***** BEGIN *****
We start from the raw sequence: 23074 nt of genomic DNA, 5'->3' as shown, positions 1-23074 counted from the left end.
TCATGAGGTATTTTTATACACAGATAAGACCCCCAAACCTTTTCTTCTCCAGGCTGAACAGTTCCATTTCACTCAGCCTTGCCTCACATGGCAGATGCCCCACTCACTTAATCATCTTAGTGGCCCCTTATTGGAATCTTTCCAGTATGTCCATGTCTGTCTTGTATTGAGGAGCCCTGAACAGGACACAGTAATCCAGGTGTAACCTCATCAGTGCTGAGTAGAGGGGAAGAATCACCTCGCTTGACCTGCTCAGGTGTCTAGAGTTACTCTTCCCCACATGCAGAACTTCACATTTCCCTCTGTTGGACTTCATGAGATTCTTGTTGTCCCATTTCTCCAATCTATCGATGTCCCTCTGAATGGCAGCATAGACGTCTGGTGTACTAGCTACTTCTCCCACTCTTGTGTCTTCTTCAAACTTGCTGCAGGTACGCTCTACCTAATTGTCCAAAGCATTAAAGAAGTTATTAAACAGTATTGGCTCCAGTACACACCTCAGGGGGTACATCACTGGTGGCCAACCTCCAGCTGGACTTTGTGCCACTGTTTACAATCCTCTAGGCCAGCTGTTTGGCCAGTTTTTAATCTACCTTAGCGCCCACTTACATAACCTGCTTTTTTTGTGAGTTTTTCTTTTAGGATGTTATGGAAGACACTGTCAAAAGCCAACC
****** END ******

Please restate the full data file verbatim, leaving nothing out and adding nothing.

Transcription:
We start from the raw sequence: 23074 nt of genomic DNA, 5'->3' as shown, positions 1-23074 counted from the left end.
TCATGAGGTATTTTTATACACAGATAAGACCCCCAAACCTTTTCTTCTCCAGGCTGAACAGTTCCATTTCACTCAGCCTTGCCTCACATGGCAGATGCCCCACTCACTTAATCATCTTAGTGGCCCCTTATTGGAATCTTTCCAGTATGTCCATGTCTGTCTTGTATTGAGGAGCCCTGAACAGGACACAGTAATCCAGGTGTAACCTCATCAGTGCTGAGTAGAGGGGAAGAATCACCTCGCTTGACCTGCTCAGGTGTCTAGAGTTACTCTTCCCCACATGCAGAACTTCACATTTCCCTCTGTTGGACTTCATGAGATTCTTGTTGTCCCATTTCTCCAATCTATCGATGTCCCTCTGAATGGCAGCATAGACGTCTGGTGTACTAGCTACTTCTCCCACTCTTGTGTCTTCTTCAAACTTGCTGCAGGTACGCTCTACCTAATTGTCCAAAGCATTAAAGAAGTTATTAAACAGTATTGGCTCCAGTACACACCTCAGGGGGTACATCACTGGTGGCCAACCTCCAGCTGGACTTTGTGCCACTGTTTACAATCCTCTAGGCCAGCTGTTTGGCCAGTTTTTAATCTACCTTAGCGCCCACTTACATAACCTGCTTTTTTTGTGAGTTTTTCTTTTAGGATGTTATGGAAGACACTGTCAAAAGCCAACC